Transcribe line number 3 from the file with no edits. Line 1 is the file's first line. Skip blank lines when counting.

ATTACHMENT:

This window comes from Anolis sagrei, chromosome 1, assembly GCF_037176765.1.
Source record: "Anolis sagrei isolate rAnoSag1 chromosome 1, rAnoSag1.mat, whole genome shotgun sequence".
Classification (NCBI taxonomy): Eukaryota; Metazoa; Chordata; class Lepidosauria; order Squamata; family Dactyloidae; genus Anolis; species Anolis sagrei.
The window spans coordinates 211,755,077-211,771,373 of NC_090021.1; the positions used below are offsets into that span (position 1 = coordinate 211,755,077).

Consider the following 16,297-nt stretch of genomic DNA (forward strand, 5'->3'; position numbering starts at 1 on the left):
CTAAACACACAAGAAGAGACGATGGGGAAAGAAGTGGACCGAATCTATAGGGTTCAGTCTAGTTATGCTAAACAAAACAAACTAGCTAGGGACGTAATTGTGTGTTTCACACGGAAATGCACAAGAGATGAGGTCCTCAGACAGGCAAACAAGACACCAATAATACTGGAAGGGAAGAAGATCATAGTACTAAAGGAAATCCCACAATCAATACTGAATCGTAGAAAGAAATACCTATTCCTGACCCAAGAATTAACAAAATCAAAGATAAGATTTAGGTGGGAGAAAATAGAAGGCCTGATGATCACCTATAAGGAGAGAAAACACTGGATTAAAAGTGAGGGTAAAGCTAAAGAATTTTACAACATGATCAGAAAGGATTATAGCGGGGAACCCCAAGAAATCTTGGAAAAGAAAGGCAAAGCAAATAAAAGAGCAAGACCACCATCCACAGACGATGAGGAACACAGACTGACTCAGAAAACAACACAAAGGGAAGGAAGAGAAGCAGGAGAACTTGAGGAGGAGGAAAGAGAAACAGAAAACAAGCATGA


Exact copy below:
Classification (NCBI taxonomy): Eukaryota; Metazoa; Chordata; class Lepidosauria; order Squamata; family Dactyloidae; genus Anolis; species Anolis sagrei.